Three years into his doctoral studies, Juan E. Gilbert, Ph.D., didn’t know any other African Americans with Ph.D.s in computer science. “I always thought I was the only one,” says Gilbert. Almost 14 years later he is chair of Clemson University’s Human-Centered Computing division, where 12 of his 15 Ph.D. students and, come the fall, six of the faculty members will be African American.
While most computer science programs struggle to enroll even one black student, Clemson has 16 African American Ph.D. candidates (among the School of Computing’s HCC and computer science programs, which equated to 9.3% of all computer science Ph.D. candidates during the 2010-2011 academic year), and Gilbert says that seven black students have confirmed they will attend Clemson this fall.
Computer science is expected to be one of the fastest-growing occupations through 2014, according to the U.S. Bureau of Labor Statistics. The good news is that the enrollment of African American graduate students in computer science and math increased 33.6% between the fall semesters of 2009 and 2010, reports the Council of Graduate Schools. The bad news is that the increase is still only a drop in the bucket considering that only 1.4% of graduates with Ph.D.s in computer science, computer engineering, and information sciences last year were black, according to the Computing Research Association.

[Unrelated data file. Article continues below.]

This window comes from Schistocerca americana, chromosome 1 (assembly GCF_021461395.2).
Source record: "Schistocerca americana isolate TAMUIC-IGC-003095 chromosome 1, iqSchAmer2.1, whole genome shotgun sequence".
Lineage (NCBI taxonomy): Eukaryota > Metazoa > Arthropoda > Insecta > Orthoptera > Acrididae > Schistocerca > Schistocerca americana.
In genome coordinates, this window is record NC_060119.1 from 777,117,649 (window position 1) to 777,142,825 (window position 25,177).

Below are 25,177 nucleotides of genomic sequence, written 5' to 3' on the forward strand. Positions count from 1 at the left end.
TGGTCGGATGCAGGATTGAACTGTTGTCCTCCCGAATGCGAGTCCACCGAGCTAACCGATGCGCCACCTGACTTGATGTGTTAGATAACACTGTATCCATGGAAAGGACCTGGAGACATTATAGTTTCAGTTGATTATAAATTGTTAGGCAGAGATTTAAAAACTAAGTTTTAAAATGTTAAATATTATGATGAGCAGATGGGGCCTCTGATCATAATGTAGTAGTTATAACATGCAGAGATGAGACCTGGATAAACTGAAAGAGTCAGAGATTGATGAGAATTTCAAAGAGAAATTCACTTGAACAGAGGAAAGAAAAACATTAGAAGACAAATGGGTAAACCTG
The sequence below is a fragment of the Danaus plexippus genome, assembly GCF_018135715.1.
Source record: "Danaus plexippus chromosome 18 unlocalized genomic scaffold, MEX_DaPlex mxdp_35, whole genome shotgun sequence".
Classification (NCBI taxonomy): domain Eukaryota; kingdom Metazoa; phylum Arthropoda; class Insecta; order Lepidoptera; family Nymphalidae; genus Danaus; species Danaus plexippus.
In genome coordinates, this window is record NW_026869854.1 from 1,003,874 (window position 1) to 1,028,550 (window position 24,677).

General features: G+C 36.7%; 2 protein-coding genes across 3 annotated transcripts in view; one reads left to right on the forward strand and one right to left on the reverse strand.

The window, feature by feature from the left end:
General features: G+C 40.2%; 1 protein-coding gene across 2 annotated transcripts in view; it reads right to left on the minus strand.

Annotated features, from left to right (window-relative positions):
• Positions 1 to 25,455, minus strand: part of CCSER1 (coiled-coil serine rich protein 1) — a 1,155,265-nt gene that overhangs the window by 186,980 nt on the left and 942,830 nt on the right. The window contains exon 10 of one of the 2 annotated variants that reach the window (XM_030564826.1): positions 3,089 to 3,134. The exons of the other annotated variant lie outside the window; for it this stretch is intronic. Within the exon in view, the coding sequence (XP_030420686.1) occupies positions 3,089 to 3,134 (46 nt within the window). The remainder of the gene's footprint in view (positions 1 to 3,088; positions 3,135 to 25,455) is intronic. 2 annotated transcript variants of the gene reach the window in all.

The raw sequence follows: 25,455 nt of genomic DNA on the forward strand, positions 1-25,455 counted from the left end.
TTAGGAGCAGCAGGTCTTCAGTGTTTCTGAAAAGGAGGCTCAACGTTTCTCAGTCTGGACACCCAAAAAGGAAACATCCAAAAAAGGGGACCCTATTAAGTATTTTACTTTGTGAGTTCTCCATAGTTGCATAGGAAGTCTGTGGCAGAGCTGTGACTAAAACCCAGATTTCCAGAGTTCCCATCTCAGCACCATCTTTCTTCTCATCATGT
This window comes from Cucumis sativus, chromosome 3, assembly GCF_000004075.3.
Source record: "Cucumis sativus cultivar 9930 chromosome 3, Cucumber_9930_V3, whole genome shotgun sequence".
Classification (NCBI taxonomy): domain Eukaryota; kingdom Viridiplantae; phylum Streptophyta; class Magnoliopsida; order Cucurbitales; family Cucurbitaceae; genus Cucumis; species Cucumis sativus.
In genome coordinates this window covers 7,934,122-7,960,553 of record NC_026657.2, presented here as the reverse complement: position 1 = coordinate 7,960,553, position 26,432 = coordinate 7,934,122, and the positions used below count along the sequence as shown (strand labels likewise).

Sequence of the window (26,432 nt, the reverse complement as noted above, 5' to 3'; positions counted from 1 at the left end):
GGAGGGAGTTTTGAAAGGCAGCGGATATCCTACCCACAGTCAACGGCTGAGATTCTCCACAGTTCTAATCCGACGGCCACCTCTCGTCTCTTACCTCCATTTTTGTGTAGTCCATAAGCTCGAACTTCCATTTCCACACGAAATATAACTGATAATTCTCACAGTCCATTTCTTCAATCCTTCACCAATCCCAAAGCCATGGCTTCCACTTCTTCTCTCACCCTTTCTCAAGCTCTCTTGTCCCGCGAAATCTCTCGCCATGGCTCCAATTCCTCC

So what makes this program so special? Research shows that minorities gravitate to social science careers or helping professions, says Gilbert. HCC is popular with minorities and women because it unites STEM and social science. Studies also show that African Americans flourish in environments with a strong support group of other high-achieving African Americans.
Touching Humans Through Technology
Human-centered computing is about using technology, information, policy, and culture to solve real-world problems, and Gilbert’s HCC division has been quite successful thus far. The State of Oregon used Prime III, the lab’s hands-free voting technology, in five counties during the 2012 Republican primary. In June 2011, the United States Election Assistance Commission awarded Gilbert and his lab a three-year, $4.5 million grant from the Research Alliance for Accessible Voting.
Gilbert received the White House’s Presidential Award for Excellence in Science, Mathematics, and Engineering Mentoring last November. The award included $25,000 from the National Science Foundation to advance his mentoring efforts.
(Continued on next page)